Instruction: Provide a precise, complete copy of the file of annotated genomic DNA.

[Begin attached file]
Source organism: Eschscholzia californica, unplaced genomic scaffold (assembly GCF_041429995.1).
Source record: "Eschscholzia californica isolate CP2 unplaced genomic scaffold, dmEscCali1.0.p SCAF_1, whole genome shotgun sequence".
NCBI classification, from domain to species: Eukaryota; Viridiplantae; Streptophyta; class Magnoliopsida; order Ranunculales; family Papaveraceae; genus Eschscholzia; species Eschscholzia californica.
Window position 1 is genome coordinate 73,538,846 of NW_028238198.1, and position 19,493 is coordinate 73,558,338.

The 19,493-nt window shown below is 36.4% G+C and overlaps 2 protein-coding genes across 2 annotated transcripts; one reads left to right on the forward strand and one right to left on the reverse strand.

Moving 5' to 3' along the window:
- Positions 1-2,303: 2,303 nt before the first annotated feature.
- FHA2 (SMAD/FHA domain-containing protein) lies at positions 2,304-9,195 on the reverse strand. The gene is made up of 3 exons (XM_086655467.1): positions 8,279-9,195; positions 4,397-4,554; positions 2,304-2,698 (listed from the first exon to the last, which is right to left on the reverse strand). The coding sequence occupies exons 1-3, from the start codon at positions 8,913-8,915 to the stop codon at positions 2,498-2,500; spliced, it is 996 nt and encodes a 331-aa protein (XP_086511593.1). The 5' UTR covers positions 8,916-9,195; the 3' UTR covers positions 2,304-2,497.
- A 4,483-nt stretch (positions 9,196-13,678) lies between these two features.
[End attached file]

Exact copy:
Source organism: Eschscholzia californica, unplaced genomic scaffold (assembly GCF_041429995.1).
Source record: "Eschscholzia californica isolate CP2 unplaced genomic scaffold, dmEscCali1.0.p SCAF_1, whole genome shotgun sequence".
NCBI classification, from domain to species: Eukaryota; Viridiplantae; Streptophyta; class Magnoliopsida; order Ranunculales; family Papaveraceae; genus Eschscholzia; species Eschscholzia californica.
Window position 1 is genome coordinate 73,538,846 of NW_028238198.1, and position 19,493 is coordinate 73,558,338.

The 19,493-nt window shown below is 36.4% G+C and overlaps 2 protein-coding genes across 2 annotated transcripts; one reads left to right on the forward strand and one right to left on the reverse strand.

Moving 5' to 3' along the window:
- Positions 1-2,303: 2,303 nt before the first annotated feature.
- FHA2 (SMAD/FHA domain-containing protein) lies at positions 2,304-9,195 on the reverse strand. The gene is made up of 3 exons (XM_086655467.1): positions 8,279-9,195; positions 4,397-4,554; positions 2,304-2,698 (listed from the first exon to the last, which is right to left on the reverse strand). The coding sequence occupies exons 1-3, from the start codon at positions 8,913-8,915 to the stop codon at positions 2,498-2,500; spliced, it is 996 nt and encodes a 331-aa protein (XP_086511593.1). The 5' UTR covers positions 8,916-9,195; the 3' UTR covers positions 2,304-2,497.
- A 4,483-nt stretch (positions 9,196-13,678) lies between these two features.